Paper by Martin L. Demaine
- Duks Koschitz, Erik D. Demaine, and Martin L. Demaine, “Curved Crease Origami”, in Abstracts from Advances in Architectural Geometry (AAG 2008), Vienna, Austria, September 13–16, 2008, pages 29–32.
Most origami, both practical and mathematical, uses just straight creases.
Curved creases, on the other hand, offer a wealth of new design possibilities.
While the first curved-crease models date back to the Bauhaus in the 1930s,
curved creasing remains relatively underexplored. The principal challenge
considered here is to understand what 3D forms result as natural resting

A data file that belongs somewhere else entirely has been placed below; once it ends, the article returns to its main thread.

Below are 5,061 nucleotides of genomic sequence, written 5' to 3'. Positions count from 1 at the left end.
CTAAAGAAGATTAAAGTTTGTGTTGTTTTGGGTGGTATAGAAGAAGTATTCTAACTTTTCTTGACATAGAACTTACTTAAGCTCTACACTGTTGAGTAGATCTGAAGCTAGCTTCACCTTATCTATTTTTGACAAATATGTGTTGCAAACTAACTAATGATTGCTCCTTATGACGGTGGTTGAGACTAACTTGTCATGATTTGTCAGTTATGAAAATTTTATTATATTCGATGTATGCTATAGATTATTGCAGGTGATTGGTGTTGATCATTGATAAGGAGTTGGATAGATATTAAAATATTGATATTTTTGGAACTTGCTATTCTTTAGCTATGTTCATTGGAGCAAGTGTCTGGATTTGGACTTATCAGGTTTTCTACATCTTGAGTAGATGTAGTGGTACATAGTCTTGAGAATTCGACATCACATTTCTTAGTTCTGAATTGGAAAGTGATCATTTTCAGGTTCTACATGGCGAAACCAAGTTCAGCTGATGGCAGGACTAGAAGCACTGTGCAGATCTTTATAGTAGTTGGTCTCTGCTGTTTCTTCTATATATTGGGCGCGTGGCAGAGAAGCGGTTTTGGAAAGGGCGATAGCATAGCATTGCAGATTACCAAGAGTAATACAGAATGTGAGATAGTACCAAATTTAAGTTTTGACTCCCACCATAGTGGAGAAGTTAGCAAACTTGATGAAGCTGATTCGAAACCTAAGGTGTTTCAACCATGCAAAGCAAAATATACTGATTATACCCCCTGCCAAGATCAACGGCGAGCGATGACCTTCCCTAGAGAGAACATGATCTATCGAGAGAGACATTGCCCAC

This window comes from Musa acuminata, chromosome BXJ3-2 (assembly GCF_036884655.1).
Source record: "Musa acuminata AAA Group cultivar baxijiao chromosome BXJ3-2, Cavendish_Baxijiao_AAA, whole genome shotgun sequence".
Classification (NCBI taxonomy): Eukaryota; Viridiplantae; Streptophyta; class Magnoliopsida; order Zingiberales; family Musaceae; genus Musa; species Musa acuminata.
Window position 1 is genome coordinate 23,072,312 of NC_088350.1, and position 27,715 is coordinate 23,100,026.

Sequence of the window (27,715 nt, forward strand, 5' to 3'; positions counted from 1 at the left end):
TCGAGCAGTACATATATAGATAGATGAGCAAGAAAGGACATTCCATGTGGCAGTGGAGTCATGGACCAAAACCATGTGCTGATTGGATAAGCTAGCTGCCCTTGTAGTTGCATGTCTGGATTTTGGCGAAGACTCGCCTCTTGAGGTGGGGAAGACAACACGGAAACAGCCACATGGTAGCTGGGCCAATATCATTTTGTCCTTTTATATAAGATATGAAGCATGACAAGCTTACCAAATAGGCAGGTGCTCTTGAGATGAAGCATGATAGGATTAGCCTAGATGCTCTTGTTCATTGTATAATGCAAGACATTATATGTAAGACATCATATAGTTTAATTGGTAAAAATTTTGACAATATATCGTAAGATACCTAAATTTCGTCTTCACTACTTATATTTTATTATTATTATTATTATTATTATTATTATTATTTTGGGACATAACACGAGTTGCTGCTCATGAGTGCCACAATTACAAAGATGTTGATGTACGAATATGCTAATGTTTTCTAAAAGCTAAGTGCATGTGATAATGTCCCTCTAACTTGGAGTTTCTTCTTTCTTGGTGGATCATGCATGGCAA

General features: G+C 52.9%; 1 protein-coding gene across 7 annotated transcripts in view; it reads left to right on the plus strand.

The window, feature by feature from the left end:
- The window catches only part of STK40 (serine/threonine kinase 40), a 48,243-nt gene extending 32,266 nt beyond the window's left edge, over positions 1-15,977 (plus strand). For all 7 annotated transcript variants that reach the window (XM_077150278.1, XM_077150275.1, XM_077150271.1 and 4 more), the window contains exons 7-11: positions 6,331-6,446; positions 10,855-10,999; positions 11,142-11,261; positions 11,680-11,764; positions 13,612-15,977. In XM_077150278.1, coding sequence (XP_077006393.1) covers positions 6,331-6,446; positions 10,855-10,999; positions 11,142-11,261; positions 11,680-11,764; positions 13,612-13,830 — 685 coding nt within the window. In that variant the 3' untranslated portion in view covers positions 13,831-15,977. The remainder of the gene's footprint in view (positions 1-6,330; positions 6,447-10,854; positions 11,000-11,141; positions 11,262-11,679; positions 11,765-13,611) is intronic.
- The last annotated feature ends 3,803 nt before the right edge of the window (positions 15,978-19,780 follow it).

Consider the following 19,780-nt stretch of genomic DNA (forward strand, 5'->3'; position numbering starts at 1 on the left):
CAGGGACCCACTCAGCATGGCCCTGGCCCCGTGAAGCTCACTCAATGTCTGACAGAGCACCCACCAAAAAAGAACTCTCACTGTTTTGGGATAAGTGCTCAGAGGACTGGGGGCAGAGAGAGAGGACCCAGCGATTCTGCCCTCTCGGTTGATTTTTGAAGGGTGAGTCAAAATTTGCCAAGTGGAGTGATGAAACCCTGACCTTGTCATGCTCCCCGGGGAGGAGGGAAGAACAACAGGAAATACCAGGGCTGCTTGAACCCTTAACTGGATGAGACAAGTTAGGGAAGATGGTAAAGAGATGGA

state(s) after folding a set of curved creases, with the potential to enable a
new category of design. This problem goes beyond the mathematics of
developable surfaces to a question of physics: equilibria of an unstretchable
surface with uncreased and creased (plastically deformed) portions folding
elastically toward desired angles. Two natural approaches for experimenting
with this question are computer simulation and building real models. We follow
the latter approach, being more interested in how real materials behave and
how the resulting structures might be applied in the field of architecture.
- The abstract is available in PDF (2847k).
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Last updated December 13, 2016 by